By Allan Christensen

A person’s lineage is often easily broken into little fractional pieces.  Each person made up of two family trees intertwining.  Halves break into quarters and then eighths and further on into fractions much harder to say.  As they get smaller, time obscures the pieces.

Xaver Aleck was the smallest fraction I could find.  He left Riegel, Germany, in 1852 and landed in Philadelphia.  He eventually moved his way west.  That is all anyone really knows about Xaver.  He would have been leaving Germany at a point of great turmoil.  The year 1848 had been marked by several rebellions and uprisings bringing about the advent of the German country.

Photo by Madison Wurtele

It’s far from a unique story.  A man leaving a war-torn land for the promise of America.  Xaver Aleck found a community.  He found a country.  I know that because of the history that takes place after Xaver.

If you broke me up into fractions you could say I’m half Christensen and half Rohlfs.  Or you could say I’m a quarter Christensen, Weidner, Rohlfs and Richards.  A walking, talking Midwestern stereotype.  One-quarter Danish, one-quarter English and one-half German, my ancestors settled on various farms from western Iowa to northeastern Nebraska.

Most of these names are shrouded in mystery to me.  I’m the last male Rohlfs from that line left in the world.  I carry my mother’s maiden name along with my father’s last name, and hopefully one day I will give it to my child to pass on.  The Rohlfs family has been in the United States the longest of the four main branches my tree.  They were farmers near Persia, Iowa.  It was the eventual birthplace of my grandfather, Merne.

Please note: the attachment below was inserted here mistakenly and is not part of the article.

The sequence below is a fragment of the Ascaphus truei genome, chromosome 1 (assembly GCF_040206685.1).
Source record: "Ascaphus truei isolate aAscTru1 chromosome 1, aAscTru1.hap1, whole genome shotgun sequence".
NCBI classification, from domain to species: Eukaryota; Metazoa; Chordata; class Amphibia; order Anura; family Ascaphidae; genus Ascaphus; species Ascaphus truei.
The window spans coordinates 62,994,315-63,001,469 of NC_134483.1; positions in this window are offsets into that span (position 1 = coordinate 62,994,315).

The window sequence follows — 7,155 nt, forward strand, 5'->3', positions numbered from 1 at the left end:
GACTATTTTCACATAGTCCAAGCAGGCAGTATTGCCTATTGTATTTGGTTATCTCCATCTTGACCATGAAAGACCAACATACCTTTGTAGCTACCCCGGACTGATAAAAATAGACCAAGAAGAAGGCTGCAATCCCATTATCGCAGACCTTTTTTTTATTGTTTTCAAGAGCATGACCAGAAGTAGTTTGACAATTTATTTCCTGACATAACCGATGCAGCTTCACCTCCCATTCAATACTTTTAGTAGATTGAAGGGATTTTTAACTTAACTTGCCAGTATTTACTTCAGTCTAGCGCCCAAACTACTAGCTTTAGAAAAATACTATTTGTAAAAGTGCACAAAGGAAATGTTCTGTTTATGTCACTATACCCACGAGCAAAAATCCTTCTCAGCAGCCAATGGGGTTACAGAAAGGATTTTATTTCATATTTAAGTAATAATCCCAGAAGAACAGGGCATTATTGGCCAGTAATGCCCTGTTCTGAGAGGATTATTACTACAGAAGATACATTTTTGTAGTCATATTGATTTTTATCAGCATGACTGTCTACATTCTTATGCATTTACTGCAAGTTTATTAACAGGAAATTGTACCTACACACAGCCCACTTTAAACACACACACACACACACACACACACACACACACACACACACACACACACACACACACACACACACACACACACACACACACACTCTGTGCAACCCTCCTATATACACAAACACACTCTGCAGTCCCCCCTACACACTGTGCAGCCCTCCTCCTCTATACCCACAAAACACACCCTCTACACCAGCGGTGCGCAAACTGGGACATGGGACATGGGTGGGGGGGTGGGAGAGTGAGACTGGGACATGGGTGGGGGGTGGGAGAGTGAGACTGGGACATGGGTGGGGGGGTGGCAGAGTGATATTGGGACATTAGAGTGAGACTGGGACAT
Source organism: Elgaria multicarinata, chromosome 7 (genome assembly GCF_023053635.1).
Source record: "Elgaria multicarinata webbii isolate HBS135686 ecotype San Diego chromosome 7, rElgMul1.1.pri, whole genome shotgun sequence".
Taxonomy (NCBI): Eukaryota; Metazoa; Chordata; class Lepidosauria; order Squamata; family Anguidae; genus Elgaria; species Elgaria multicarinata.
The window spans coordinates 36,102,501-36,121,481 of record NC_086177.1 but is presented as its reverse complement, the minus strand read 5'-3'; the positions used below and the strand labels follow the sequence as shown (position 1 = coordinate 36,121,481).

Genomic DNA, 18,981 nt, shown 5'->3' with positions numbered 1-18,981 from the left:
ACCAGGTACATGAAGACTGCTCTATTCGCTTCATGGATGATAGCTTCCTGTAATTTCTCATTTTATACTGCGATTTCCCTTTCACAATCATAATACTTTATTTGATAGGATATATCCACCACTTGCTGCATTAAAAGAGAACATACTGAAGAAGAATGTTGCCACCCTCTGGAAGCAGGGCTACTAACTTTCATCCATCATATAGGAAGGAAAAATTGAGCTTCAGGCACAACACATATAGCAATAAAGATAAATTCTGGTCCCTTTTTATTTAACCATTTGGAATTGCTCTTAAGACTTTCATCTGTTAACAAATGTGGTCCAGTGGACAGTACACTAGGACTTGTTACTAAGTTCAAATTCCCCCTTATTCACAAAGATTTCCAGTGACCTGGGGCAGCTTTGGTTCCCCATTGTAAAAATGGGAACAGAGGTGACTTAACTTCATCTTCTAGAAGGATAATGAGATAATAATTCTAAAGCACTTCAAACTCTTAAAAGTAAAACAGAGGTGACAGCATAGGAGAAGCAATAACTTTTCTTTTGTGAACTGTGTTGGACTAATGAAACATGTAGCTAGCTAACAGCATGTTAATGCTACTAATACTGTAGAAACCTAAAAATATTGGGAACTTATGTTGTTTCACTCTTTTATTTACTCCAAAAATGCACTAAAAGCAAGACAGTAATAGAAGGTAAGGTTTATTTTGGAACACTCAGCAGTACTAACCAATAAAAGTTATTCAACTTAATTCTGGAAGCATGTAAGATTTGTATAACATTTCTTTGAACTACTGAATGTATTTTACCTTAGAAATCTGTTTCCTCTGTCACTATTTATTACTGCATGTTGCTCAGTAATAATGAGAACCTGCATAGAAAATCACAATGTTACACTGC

Before my great-grandmother married a man named Fred Rohlfs, she was Lucille Aleck.  Her father was Charles Henry Aleck.  Charles Henry was the first of my ancestors born in America.  Up until September 17, 1873, the roots of my family tree were wholly in European soil.  At that point I was five generations away, but the branches started coming together that would eventually end up as me.

Charles was one of the lucky ones.  He was one of 12 children of Xaver and Christiane Aleck.  He fared much better than his siblings, Crezentia and Ida Emma, who lived for less than a year.  Charles died in 1953.  Unlike his parents, he did not move from the place of his birth his entire life.  He lived and died in western Iowa.  His daughter Lucille did as well.

Xaver Aleck left all he knew and traveled across an ocean with only his wife and found a new life.  Five generations later, I could travel back to the Aleck farm in Persia, Iowa by car in under two hours.  It’s a 13-plus hour plane ride to Riegel am Kaiserstuhl, Germany.  I have a tough time imagining grabbing my wife and two plane tickets to my ancestor’s hometown for even a visit.

But the will to pioneer is in there somewhere, deep down in my DNA.  After all, I am one-thirty-second Xaver Aleck.